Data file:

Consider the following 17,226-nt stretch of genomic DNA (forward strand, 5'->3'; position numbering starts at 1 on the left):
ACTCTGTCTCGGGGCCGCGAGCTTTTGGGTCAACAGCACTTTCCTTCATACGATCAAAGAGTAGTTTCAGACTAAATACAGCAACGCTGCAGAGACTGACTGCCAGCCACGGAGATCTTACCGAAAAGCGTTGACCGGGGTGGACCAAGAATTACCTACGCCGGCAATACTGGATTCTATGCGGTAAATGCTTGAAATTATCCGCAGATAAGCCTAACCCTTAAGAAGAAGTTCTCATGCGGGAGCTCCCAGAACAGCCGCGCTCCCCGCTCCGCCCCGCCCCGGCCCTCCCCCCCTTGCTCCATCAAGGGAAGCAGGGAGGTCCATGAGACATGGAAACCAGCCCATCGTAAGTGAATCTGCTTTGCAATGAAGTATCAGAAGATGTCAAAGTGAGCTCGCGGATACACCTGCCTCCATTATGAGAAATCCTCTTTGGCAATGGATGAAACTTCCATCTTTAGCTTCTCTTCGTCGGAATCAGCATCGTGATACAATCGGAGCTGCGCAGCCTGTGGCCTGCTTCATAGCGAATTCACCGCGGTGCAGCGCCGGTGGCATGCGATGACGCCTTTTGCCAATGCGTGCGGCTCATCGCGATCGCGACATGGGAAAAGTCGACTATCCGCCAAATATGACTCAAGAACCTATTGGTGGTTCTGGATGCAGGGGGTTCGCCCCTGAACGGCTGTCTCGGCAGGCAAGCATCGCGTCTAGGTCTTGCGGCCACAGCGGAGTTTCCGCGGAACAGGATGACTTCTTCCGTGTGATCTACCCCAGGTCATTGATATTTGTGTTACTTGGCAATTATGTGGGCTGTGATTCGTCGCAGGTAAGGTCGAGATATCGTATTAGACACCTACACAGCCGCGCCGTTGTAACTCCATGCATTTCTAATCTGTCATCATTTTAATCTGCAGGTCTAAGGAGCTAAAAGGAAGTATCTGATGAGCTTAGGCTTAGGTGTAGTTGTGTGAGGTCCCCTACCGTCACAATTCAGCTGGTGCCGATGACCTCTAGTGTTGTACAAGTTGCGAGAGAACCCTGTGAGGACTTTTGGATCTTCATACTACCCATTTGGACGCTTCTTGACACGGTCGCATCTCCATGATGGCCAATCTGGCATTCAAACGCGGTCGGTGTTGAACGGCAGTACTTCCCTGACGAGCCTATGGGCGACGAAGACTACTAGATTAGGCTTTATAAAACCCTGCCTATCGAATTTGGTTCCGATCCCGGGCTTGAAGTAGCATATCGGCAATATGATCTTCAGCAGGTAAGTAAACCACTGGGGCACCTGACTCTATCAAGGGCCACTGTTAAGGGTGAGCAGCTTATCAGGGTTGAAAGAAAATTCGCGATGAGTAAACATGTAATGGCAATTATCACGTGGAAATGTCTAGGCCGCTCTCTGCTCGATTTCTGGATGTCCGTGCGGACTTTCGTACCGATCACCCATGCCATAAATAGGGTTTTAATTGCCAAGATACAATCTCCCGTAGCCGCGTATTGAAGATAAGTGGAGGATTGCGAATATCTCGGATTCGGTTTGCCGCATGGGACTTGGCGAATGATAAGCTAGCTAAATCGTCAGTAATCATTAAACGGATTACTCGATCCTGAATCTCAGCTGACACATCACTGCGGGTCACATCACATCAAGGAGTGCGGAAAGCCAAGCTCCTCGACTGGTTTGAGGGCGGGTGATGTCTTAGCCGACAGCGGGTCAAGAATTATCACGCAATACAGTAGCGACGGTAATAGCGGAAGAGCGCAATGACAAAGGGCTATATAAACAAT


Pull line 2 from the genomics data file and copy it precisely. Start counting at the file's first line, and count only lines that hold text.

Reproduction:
ACTCTGTCTCGGGGCCGCGAGCTTTTGGGTCAACAGCACTTTCCTTCATACGATCAAAGAGTAGTTTCAGACTAAATACAGCAACGCTGCAGAGACTGACTGCCAGCCACGGAGATCTTACCGAAAAGCGTTGACCGGGGTGGACCAAGAATTACCTACGCCGGCAATACTGGATTCTATGCGGTAAATGCTTGAAATTATCCGCAGATAAGCCTAACCCTTAAGAAGAAGTTCTCATGCGGGAGCTCCCAGAACAGCCGCGCTCCCCGCTCCGCCCCGCCCCGGCCCTCCCCCCCTTGCTCCATCAAGGGAAGCAGGGAGGTCCATGAGACATGGAAACCAGCCCATCGTAAGTGAATCTGCTTTGCAATGAAGTATCAGAAGATGTCAAAGTGAGCTCGCGGATACACCTGCCTCCATTATGAGAAATCCTCTTTGGCAATGGATGAAACTTCCATCTTTAGCTTCTCTTCGTCGGAATCAGCATCGTGATACAATCGGAGCTGCGCAGCCTGTGGCCTGCTTCATAGCGAATTCACCGCGGTGCAGCGCCGGTGGCATGCGATGACGCCTTTTGCCAATGCGTGCGGCTCATCGCGATCGCGACATGGGAAAAGTCGACTATCCGCCAAATATGACTCAAGAACCTATTGGTGGTTCTGGATGCAGGGGGTTCGCCCCTGAACGGCTGTCTCGGCAGGCAAGCATCGCGTCTAGGTCTTGCGGCCACAGCGGAGTTTCCGCGGAACAGGATGACTTCTTCCGTGTGATCTACCCCAGGTCATTGATATTTGTGTTACTTGGCAATTATGTGGGCTGTGATTCGTCGCAGGTAAGGTCGAGATATCGTATTAGACACCTACACAGCCGCGCCGTTGTAACTCCATGCATTTCTAATCTGTCATCATTTTAATCTGCAGGTCTAAGGAGCTAAAAGGAAGTATCTGATGAGCTTAGGCTTAGGTGTAGTTGTGTGAGGTCCCCTACCGTCACAATTCAGCTGGTGCCGATGACCTCTAGTGTTGTACAAGTTGCGAGAGAACCCTGTGAGGACTTTTGGATCTTCATACTACCCATTTGGACGCTTCTTGACACGGTCGCATCTCCATGATGGCCAATCTGGCATTCAAACGCGGTCGGTGTTGAACGGCAGTACTTCCCTGACGAGCCTATGGGCGACGAAGACTACTAGATTAGGCTTTATAAAACCCTGCCTATCGAATTTGGTTCCGATCCCGGGCTTGAAGTAGCATATCGGCAATATGATCTTCAGCAGGTAAGTAAACCACTGGGGCACCTGACTCTATCAAGGGCCACTGTTAAGGGTGAGCAGCTTATCAGGGTTGAAAGAAAATTCGCGATGAGTAAACATGTAATGGCAATTATCACGTGGAAATGTCTAGGCCGCTCTCTGCTCGATTTCTGGATGTCCGTGCGGACTTTCGTACCGATCACCCATGCCATAAATAGGGTTTTAATTGCCAAGATACAATCTCCCGTAGCCGCGTATTGAAGATAAGTGGAGGATTGCGAATATCTCGGATTCGGTTTGCCGCATGGGACTTGGCGAATGATAAGCTAGCTAAATCGTCAGTAATCATTAAACGGATTACTCGATCCTGAATCTCAGCTGACACATCACTGCGGGTCACATCACATCAAGGAGTGCGGAAAGCCAAGCTCCTCGACTGGTTTGAGGGCGGGTGATGTCTTAGCCGACAGCGGGTCAAGAATTATCACGCAATACAGTAGCGACGGTAATAGCGGAAGAGCGCAATGACAAAGGGCTATATAAACAAT